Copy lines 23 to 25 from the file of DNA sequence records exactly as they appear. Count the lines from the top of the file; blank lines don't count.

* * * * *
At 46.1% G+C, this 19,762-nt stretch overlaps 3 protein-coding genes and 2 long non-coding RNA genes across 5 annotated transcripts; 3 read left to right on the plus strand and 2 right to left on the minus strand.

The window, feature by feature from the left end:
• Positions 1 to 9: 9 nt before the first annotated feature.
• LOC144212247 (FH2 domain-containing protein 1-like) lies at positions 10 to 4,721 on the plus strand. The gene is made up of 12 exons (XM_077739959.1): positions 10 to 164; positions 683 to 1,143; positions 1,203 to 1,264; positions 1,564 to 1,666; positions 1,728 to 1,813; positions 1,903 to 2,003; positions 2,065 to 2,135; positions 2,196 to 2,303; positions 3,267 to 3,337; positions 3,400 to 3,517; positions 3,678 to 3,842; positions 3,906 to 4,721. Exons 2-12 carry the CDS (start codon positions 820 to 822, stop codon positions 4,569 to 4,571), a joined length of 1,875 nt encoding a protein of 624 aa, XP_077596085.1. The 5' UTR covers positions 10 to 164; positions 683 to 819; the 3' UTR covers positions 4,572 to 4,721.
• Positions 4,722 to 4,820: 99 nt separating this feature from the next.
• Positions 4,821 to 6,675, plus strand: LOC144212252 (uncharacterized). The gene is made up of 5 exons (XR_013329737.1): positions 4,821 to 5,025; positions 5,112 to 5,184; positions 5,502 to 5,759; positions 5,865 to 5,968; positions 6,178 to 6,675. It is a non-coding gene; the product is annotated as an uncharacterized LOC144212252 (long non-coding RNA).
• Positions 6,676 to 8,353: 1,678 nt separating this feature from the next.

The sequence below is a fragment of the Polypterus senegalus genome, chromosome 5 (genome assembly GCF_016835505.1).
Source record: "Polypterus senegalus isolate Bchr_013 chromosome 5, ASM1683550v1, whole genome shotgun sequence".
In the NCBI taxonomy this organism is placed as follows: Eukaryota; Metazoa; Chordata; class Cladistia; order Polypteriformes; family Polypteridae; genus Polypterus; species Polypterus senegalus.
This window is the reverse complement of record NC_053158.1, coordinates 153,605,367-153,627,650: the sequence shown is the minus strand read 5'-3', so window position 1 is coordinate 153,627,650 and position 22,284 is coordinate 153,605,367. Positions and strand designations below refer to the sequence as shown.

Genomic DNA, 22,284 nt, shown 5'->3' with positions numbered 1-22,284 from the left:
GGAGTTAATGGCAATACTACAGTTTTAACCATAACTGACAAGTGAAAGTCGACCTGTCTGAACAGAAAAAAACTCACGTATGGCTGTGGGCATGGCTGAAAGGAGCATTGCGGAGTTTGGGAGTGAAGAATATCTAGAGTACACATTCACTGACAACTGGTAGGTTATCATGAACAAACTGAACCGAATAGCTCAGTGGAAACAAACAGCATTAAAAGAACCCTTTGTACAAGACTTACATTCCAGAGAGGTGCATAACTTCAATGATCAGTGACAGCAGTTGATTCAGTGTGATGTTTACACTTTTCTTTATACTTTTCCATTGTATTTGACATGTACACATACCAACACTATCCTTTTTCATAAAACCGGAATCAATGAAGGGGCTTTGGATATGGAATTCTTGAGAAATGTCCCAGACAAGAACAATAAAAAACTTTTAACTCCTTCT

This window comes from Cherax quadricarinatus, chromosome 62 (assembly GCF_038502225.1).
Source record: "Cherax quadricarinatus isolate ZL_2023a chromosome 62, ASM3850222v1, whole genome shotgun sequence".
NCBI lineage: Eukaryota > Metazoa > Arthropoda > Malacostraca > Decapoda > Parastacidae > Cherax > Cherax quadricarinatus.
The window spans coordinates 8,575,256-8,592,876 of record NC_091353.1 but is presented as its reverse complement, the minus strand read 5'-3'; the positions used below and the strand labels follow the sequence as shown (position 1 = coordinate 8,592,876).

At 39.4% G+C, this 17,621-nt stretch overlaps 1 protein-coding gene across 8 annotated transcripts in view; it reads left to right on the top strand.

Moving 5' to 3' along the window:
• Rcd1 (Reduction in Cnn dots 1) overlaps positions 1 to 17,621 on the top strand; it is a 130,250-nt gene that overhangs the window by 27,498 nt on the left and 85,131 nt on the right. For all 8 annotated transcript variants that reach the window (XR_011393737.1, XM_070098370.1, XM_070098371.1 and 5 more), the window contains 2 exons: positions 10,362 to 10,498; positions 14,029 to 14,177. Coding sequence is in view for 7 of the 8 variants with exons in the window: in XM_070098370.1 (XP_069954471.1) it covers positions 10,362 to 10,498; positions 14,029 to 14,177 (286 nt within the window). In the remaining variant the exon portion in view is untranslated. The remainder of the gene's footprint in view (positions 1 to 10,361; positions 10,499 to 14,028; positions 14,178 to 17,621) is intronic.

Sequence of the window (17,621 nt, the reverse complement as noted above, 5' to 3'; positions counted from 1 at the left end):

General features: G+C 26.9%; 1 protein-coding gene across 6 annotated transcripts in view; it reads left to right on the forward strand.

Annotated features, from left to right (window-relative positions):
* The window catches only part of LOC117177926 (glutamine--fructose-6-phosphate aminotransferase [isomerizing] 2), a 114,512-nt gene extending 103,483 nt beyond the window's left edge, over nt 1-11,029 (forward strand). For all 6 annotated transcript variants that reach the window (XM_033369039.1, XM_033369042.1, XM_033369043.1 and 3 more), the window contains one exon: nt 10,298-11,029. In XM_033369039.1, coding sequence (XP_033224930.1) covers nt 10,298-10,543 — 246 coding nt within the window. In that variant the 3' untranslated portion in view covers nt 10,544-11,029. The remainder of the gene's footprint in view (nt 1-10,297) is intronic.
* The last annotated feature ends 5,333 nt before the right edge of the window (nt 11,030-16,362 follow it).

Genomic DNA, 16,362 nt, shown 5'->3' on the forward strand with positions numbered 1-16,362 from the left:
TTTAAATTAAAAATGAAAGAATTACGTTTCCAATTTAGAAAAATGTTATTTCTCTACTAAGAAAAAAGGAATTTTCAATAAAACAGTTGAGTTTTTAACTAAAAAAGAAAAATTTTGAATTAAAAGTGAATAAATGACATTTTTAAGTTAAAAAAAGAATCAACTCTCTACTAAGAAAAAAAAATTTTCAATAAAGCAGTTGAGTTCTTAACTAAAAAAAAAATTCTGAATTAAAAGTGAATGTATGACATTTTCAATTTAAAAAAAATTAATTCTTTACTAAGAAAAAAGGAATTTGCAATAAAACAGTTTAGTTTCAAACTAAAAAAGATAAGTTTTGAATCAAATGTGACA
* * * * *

Annotated features, from left to right (window-relative positions):
* The window catches only part of LOC117177926 (glutamine--fructose-6-phosphate aminotransferase [isomerizing] 2), a 114,512-nt gene extending 103,483 nt beyond the window's left edge, over nt 1-11,029 (forward strand). For all 6 annotated transcript variants that reach the window (XM_033369039.1, XM_033369042.1, XM_033369043.1 and 3 more), the window contains one exon: nt 10,298-11,029. In XM_033369039.1, coding sequence (XP_033224930.1) covers nt 10,298-10,543 — 246 coding nt within the window. In that variant the 3' untranslated portion in view covers nt 10,544-11,029. The remainder of the gene's footprint in view (nt 1-10,297) is intronic.
* The last annotated feature ends 5,333 nt before the right edge of the window (nt 11,030-16,362 follow it).